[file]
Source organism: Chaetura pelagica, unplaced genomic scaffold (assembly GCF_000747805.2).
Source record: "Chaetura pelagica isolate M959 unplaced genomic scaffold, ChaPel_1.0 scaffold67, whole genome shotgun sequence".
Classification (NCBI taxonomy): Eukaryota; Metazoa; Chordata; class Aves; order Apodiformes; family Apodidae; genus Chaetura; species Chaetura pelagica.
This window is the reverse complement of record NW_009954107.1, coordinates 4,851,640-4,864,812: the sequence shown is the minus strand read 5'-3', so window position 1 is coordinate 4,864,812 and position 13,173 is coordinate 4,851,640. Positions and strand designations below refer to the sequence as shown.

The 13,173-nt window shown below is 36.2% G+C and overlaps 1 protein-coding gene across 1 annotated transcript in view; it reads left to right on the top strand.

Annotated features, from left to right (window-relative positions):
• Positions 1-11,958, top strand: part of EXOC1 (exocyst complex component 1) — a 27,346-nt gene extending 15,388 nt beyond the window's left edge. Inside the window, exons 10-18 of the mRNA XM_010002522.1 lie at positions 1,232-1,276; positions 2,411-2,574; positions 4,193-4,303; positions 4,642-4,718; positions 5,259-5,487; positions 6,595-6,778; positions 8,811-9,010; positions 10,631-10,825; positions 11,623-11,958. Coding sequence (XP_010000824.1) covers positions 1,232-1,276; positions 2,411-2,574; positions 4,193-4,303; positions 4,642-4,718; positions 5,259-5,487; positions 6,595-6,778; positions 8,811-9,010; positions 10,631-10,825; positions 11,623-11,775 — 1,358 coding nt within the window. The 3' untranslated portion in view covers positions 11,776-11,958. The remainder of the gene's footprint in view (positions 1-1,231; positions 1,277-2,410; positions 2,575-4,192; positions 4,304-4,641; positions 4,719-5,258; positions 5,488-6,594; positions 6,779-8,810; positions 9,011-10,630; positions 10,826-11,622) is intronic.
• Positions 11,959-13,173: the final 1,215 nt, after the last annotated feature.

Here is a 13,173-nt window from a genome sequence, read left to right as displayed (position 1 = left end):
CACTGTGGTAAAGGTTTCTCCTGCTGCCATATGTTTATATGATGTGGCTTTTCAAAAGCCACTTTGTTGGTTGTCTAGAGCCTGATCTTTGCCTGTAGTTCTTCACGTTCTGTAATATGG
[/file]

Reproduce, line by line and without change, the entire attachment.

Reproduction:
Source organism: Chaetura pelagica, unplaced genomic scaffold (assembly GCF_000747805.2).
Source record: "Chaetura pelagica isolate M959 unplaced genomic scaffold, ChaPel_1.0 scaffold67, whole genome shotgun sequence".
Classification (NCBI taxonomy): Eukaryota; Metazoa; Chordata; class Aves; order Apodiformes; family Apodidae; genus Chaetura; species Chaetura pelagica.
This window is the reverse complement of record NW_009954107.1, coordinates 4,851,640-4,864,812: the sequence shown is the minus strand read 5'-3', so window position 1 is coordinate 4,864,812 and position 13,173 is coordinate 4,851,640. Positions and strand designations below refer to the sequence as shown.

The 13,173-nt window shown below is 36.2% G+C and overlaps 1 protein-coding gene across 1 annotated transcript in view; it reads left to right on the top strand.

Annotated features, from left to right (window-relative positions):
• Positions 1-11,958, top strand: part of EXOC1 (exocyst complex component 1) — a 27,346-nt gene extending 15,388 nt beyond the window's left edge. Inside the window, exons 10-18 of the mRNA XM_010002522.1 lie at positions 1,232-1,276; positions 2,411-2,574; positions 4,193-4,303; positions 4,642-4,718; positions 5,259-5,487; positions 6,595-6,778; positions 8,811-9,010; positions 10,631-10,825; positions 11,623-11,958. Coding sequence (XP_010000824.1) covers positions 1,232-1,276; positions 2,411-2,574; positions 4,193-4,303; positions 4,642-4,718; positions 5,259-5,487; positions 6,595-6,778; positions 8,811-9,010; positions 10,631-10,825; positions 11,623-11,775 — 1,358 coding nt within the window. The 3' untranslated portion in view covers positions 11,776-11,958. The remainder of the gene's footprint in view (positions 1-1,231; positions 1,277-2,410; positions 2,575-4,192; positions 4,304-4,641; positions 4,719-5,258; positions 5,488-6,594; positions 6,779-8,810; positions 9,011-10,630; positions 10,826-11,622) is intronic.
• Positions 11,959-13,173: the final 1,215 nt, after the last annotated feature.

Here is a 13,173-nt window from a genome sequence, read left to right as displayed (position 1 = left end):
CACTGTGGTAAAGGTTTCTCCTGCTGCCATATGTTTATATGATGTGGCTTTTCAAAAGCCACTTTGTTGGTTGTCTAGAGCCTGATCTTTGCCTGTAGTTCTTCACGTTCTGTAATATGG